|Publication number||US4268251 A|
|Application number||US 06/101,862|
|Publication date||May 19, 1981|
|Filing date||Jul 16, 1979|
|Priority date||Nov 17, 1977|
|Also published as||EP0007959A1, EP0007959A4, EP0007959B1, WO1979000300A1|
|Publication number||06101862, 101862, US 4268251 A, US 4268251A, US-A-4268251, US4268251 A, US4268251A|
|Inventors||Mitsuo Takasugi, Yoshio Okuyama|
|Original Assignee||Mitsuo Takasugi, Yoshio Okuyama|
|Export Citation||BiBTeX, EndNote, RefMan|
|Patent Citations (6), Referenced by (17), Classifications (5)|
|External Links: USPTO, USPTO Assignment, Espacenet|
This invention relates to a boring needle device for treatment of a dental root canal, whose boring needle useful upon treating a dental root canal can be adjusted, without resort to any special adjustment expedient, to a boring or drilling effective needle length which is corresponding to a depth of the canal preliminarily determined by means of an X-ray photographer or a probe for root canals.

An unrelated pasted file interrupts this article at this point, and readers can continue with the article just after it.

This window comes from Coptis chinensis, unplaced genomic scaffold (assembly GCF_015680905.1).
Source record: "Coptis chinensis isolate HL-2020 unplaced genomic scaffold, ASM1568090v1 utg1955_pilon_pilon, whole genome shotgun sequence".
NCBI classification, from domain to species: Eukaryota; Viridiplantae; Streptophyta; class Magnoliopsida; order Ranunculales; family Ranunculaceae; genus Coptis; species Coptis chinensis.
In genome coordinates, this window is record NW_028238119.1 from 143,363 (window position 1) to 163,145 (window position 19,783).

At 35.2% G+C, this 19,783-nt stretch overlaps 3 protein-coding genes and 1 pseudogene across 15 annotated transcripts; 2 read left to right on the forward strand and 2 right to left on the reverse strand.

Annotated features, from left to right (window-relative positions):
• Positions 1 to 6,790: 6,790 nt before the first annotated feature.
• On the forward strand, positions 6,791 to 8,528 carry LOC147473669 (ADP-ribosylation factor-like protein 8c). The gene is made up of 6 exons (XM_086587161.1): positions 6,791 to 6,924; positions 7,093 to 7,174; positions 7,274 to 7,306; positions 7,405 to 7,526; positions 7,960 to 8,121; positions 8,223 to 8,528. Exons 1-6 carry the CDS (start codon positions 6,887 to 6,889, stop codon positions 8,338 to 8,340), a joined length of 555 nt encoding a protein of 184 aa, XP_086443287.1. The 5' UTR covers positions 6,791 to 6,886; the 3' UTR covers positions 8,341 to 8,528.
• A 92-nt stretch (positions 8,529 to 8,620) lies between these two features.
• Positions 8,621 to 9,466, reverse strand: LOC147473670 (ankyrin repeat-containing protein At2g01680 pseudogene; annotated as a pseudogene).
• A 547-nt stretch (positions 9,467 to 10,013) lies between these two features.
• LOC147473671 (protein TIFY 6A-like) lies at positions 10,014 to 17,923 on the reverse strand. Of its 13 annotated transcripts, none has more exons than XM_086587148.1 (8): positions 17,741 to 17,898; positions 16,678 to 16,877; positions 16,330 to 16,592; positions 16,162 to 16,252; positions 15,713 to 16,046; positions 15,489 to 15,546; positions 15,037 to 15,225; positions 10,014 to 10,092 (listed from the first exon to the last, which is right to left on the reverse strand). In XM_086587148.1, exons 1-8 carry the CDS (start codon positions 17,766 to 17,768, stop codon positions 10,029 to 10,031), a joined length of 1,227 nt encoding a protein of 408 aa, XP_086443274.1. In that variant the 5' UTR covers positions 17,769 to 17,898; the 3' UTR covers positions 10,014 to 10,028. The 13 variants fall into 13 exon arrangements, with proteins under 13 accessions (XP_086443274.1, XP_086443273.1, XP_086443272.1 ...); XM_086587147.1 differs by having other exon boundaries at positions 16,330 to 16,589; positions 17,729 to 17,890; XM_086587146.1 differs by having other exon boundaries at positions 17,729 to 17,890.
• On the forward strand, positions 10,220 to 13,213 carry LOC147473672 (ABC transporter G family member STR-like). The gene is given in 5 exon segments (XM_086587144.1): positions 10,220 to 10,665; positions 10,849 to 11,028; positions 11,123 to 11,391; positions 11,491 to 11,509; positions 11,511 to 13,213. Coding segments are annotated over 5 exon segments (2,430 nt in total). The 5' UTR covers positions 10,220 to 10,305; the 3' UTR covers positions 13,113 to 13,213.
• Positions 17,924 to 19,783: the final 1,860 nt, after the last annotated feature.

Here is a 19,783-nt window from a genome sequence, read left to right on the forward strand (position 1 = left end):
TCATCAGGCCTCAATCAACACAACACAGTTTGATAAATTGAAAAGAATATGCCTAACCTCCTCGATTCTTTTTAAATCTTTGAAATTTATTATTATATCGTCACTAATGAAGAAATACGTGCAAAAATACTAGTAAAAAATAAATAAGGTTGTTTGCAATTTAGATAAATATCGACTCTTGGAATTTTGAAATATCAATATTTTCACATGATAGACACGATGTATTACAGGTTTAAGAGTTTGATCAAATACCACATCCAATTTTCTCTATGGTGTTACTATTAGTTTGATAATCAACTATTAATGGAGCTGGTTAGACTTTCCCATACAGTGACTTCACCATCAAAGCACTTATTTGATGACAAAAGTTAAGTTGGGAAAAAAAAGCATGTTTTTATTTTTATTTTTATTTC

Boring needle devices of the type above mentioned are known which have effective needle length adjustable without use of any adjustment expedient, and one example thereof is provided with an annular member of an elastomeric material, such as rubber, etc., having its center aperture through which extends the needle and thus fitted on the needle snugly by action of elasticity of the material to be shiftable for adjustment of an effective needle length. The other example has double nuts meshingly fitted on the needle, with thread being formed thereon, to be displaced for adjustment of an effective needle length. In the first mode, the annular member is subject to flexure deformation by contours of the top faces of teeth, or to rotational friction generated by the tooth top faces with which the annular member is abuttingly in contact, so that the needle is differentially turned in the center aperture of the annular member, with the annular member being lifted along the needle. The mode has the disadvantage that an effective needle length once defined by position of the annular member is likely to inadvertently vary, lacking satisfactory preciseness. The second mode above is disadvantageous in involving burdensome, awkward manipulation of positioning the double nuts to adjust an effective needle length. An example of such dental needle devices which have effective needle length variable with use of an adjustment expedient is described in Japanese patent No. 882,362 as published under 52-9,950. It is obviously cumbersome to set such an adjustment device on the needle device as inherently required in this type of mode to establish an intended effective needle length by the aid of a further additional utensil, which attachments may restrict an oral space available for surgical treatment. A needle device has been demanded which is handy and easily manipulable and dissolves the above stated problems encountered in operationality with any known devices.